THE GUYS HAD made reservations at a hotel, but they didn’t allow pets, so they’d insisted that they all find a place that did. Jean had argued that they should just keep their reservations and that she could move somewhere else, rent a car, et cetera, but the guys wouldn’t hear of it.

“We don’t want you going around alone,” Manny had argued. “It’s not safe.”

Jean laughed hard at that. “I’m traveling across the blamed country alone. Well, except for Louie and God, of course. I don’t think you need to worry about my safety.”

Manny winced. “Yeah, I don’t like the idea of that either, but it’s not like we can do anything to stop you. But while you’re on our watch, we’re gonna keep you safe.”
Jean rolled her eyes at the group, but they all agreed with Manny. She pretended to be put out with them, but she was secretly impressed.

The Lord blessed them with a hotel that was closer to the beach, was pet-friendly, and was even cheaper than the other place. There were even a dozen or more restaurants within walking distance.

“See?” Jean had told the group. “When you trust the Lord to make the plans, everything works out a lot better!”

The guys wanted to go out “clubbing” that evening. Jean definitely didn’t want to go with them, but they insisted. She’d argued every way she could think of, but the guys wouldn’t let up.

“Fine,” she finally muttered, “I’ll go. But I’m going to make sure I mess up your chances on picking up women. You’ll be sorry you insisted I tag along.”

The nightclub was rowdy and full of twenty-somethings. Jean instantly felt out of place, but the guys didn’t act like they cared. They made sure she was comfortable, always had a cranberry juice to drink and watched her like a hawk.
Not like anyone is gonna bother me, she thought, I’m old enough to be most of these kids’ grandmother.

She kept questioning the Lord about why she was there, and continually asked for an opportunity to witness. So far, He’d been silent. Of course, I’m not sure I could hear even Him in this place, she laughed to herself.

Manny had insisted that Jean dance, but she’d told him he was out of his mind if he thought she could dance to the music that Perry had informed her was called “techno.” It had a driving beat and not much by the way of actual music. And it was loud. Jean figured what was left of her hearing would be gone by the evening’s end.

“You have to dance with me,” Manny whined. Jean smirked at him; he had already had too much to drink, which was fine, since she’d offered to be the designated driver for the evening.

“Why in the world would you want to dance with an old lady?” Jean laughed. “There’re a dozen or more lovely young ladies eyeballing you right now. I’m sure they’d love to dance with you.”

He made a pfft sound. “They’re not you,” he grinned, and Jean couldn’t help but laugh at him.

“Flirting with your grandmother is never a good look, young man,” she told him, trying to keep a straight face.

“C’mon,” he whined some more. “Puh-leeeeze?” Jean rolled her eyes and laughed again, but she let him pull her out of her seat and toward the dance floor.

The dance floor was crowded, but Manny elbowed his way in toward the middle. Jean was sure she was going to get crushed, especially since nearly everyone towered over her and could easily step on her like a bug. But within seconds, Carl and Terrence were next to them with their dance partners, caging Jean in in a protective circle of slightly inebriated Marines.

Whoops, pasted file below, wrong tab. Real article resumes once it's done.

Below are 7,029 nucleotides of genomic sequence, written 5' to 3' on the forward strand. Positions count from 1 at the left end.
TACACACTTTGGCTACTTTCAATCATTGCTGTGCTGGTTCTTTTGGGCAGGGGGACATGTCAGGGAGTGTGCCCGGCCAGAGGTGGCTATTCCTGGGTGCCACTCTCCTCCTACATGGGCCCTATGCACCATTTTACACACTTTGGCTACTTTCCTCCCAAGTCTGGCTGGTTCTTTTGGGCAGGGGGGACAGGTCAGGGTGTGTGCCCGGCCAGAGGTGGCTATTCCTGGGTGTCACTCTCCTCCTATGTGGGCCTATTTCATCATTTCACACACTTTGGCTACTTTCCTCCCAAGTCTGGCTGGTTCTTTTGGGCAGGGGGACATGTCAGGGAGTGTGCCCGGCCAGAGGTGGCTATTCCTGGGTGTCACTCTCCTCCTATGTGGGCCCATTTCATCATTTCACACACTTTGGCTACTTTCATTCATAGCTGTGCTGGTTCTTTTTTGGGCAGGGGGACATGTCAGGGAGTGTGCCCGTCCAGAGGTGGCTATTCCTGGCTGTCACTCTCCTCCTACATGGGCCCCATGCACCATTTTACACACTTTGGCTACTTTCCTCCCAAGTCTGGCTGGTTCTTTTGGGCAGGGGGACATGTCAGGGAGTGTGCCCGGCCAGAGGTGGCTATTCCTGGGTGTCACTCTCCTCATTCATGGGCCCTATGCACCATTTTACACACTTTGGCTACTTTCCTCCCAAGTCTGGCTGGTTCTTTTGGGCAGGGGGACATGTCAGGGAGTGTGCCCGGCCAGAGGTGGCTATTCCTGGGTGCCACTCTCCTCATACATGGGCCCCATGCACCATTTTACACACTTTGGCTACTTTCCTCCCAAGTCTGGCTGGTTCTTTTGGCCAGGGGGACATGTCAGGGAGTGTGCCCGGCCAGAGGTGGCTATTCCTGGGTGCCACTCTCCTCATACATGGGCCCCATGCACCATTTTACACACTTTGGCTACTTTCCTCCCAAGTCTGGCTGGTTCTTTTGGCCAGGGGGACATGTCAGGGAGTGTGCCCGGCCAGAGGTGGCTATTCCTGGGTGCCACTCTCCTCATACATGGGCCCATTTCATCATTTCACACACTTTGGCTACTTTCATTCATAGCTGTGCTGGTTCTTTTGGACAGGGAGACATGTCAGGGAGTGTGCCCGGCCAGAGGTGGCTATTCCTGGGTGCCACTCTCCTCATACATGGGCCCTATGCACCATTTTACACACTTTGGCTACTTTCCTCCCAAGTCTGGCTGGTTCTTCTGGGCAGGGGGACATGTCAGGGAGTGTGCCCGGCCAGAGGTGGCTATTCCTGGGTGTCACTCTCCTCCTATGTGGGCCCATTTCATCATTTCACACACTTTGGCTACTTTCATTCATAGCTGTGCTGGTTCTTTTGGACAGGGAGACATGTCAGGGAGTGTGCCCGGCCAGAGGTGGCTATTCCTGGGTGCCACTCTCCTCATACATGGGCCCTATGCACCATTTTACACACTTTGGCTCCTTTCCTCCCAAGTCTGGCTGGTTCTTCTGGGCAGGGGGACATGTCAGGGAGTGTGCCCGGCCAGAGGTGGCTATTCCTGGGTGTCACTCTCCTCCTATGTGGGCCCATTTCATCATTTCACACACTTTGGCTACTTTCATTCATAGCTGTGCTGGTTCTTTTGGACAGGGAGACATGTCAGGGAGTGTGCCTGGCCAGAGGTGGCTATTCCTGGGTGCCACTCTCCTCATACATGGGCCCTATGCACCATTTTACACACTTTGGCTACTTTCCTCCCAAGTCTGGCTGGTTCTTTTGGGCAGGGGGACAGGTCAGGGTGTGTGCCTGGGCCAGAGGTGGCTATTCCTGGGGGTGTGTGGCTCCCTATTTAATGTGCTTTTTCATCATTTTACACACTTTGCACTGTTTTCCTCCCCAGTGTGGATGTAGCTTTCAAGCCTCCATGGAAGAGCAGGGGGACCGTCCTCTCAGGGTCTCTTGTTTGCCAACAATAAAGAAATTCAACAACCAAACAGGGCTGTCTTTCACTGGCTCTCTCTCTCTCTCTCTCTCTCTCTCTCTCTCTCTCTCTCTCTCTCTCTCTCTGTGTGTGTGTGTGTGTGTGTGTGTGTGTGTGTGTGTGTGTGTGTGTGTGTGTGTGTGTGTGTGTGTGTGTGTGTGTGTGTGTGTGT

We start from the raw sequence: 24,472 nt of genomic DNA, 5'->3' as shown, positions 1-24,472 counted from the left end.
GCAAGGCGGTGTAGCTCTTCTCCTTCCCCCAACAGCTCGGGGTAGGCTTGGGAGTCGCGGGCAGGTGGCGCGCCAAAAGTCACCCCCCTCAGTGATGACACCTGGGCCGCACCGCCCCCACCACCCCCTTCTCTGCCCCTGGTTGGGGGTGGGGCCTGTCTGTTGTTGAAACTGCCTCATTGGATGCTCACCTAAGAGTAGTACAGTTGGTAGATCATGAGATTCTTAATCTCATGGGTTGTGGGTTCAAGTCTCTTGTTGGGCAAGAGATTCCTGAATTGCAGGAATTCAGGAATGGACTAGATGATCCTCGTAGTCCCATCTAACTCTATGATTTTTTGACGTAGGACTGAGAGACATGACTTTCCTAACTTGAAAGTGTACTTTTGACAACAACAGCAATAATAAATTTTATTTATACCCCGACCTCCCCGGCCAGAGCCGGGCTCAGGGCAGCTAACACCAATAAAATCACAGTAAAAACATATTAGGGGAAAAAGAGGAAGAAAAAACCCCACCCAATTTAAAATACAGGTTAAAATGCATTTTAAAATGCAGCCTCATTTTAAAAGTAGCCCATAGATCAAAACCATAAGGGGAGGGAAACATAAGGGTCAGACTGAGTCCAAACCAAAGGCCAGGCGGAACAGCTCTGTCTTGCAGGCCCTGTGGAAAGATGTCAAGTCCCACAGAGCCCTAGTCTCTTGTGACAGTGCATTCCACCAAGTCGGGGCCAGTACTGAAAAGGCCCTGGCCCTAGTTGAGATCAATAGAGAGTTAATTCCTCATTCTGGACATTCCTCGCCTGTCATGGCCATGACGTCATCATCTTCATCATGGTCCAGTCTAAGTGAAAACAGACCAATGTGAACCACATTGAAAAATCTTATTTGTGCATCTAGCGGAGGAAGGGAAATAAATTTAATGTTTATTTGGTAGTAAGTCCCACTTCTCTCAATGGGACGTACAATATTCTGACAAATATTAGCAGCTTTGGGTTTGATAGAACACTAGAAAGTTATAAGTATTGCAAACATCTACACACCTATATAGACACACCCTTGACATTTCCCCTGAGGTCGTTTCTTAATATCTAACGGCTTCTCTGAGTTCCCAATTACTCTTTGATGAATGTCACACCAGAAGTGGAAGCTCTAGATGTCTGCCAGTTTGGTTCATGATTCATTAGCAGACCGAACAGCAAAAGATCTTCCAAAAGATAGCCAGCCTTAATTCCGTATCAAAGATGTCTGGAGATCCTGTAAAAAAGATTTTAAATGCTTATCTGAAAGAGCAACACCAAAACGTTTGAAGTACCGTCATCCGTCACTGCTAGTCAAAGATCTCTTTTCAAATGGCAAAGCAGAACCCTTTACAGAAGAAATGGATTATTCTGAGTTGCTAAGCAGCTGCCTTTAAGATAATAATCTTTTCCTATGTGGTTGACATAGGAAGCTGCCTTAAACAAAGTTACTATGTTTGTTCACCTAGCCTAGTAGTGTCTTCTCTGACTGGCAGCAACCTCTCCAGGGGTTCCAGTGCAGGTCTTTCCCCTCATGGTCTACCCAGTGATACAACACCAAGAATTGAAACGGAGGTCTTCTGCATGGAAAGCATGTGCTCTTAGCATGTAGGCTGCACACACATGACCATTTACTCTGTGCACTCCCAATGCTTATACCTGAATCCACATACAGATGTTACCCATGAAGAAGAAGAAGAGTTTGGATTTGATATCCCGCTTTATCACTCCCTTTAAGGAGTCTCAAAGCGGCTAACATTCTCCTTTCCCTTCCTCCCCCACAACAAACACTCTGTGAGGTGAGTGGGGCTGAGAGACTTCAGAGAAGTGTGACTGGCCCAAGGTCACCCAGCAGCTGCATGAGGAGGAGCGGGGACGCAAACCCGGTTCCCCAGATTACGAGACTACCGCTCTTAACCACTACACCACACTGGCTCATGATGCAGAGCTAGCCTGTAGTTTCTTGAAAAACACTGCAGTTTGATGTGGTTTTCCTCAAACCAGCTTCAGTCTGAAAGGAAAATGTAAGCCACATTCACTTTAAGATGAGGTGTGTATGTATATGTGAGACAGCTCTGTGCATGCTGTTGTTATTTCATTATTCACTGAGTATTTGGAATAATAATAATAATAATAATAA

Manny showed her a few moves and Jean easily copied him. The dance moves were certainly not complicated, she thought—it was mostly jumping and throwing your arms around. But she was having fun and though she couldn’t be sure, since the music all sounded the same, she thought they’d been dancing for several songs before she knew it.

A slightly slower song came on. It wasn’t slow enough for couples’ dancing, but it was slow enough that Jean decided to show the guys some of the moves from when she’d been their age.

“This one is called the Funky Chicken.” She tucked her arms in and started flapping like chicken wings while stomping in a circle. “This one gave my mother fits when she saw me dancing at a school dance one time.”

The guys—and their dance partners—were soon doing the crazy dance, and others around them even joined in. Jean laughed, knowing they all looked a bit silly trying to do the dance to the hard beat of the club music.

It wasn’t much longer after that that she had to beg off; she was hot and needed a rest. Manny started to lead her back to the table, but she shooed him off toward a young girl who’d joined their group. Jean winked at the young man and tilted her head toward the girl. He hesitated, but finally turned to the girl, who grinned at him.

“Okay, Lord, get me back to our table without getting an elbow in the rib cage,” she murmured. She almost laughed when the dancers practically parted like Moses before the Red Sea.

“Thanks, Dad!” she said as she plopped down at the table. Perry was nowhere to be found and he hadn’t been on the dance floor either, though she’d noticed he seemed to be quiet and contemplative for most of the evening. She hoped he was mulling over what she’d told him earlier about his marriage.

The ice in her juice had melted, but Jean didn’t care as she sucked down a huge gulp of the watered-down drink. Before she could set the glass back down, a young man slid into the seat next to her.

“Hi!” he said as he stuck out his hand. “George. I liked your moves out there,” he said as he indicated the dance floor. “Reminded me of learning to dance from my mom,” he laughed.

Jean wasn’t sure if he was making fun of her, or if he was being truthful. She didn’t really care one way or the other. “Jean,” she said as she shook his hand. “And thank you. It was fun. I haven’t danced in forever,” she grinned.